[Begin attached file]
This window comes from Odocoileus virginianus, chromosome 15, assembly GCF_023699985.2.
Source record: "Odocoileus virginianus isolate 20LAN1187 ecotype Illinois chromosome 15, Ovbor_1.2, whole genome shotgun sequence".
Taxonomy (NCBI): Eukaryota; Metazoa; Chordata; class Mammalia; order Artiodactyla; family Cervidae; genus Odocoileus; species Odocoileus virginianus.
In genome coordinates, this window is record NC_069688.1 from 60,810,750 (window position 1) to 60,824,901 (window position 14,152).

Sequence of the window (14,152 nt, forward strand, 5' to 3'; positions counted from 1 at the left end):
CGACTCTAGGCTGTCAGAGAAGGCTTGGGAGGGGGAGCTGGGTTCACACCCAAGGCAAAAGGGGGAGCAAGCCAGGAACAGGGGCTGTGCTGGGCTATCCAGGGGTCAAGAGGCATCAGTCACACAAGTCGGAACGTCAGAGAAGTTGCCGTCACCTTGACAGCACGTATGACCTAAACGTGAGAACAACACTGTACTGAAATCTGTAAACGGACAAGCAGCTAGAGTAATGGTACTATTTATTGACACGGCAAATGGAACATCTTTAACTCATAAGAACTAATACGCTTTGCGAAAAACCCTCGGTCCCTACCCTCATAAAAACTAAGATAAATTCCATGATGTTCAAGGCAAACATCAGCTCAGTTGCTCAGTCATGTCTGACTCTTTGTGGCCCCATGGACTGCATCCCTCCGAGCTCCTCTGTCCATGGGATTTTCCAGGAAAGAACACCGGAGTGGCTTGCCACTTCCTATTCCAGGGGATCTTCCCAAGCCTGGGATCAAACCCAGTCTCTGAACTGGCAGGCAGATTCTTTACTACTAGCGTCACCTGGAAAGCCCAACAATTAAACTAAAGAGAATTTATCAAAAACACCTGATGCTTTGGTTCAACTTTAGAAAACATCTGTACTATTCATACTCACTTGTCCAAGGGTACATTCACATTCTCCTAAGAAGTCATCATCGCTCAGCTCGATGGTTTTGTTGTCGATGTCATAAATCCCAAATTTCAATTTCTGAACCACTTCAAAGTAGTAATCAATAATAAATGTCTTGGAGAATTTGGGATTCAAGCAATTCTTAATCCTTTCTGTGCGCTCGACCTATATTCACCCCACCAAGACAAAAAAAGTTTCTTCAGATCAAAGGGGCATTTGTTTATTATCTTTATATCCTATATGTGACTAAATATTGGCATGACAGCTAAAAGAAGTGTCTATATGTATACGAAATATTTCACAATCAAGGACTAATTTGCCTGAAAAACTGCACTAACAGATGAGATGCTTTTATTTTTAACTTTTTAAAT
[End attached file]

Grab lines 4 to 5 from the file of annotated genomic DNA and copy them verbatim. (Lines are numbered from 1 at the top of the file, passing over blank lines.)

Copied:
In genome coordinates, this window is record NC_069688.1 from 60,810,750 (window position 1) to 60,824,901 (window position 14,152).

Sequence of the window (14,152 nt, forward strand, 5' to 3'; positions counted from 1 at the left end):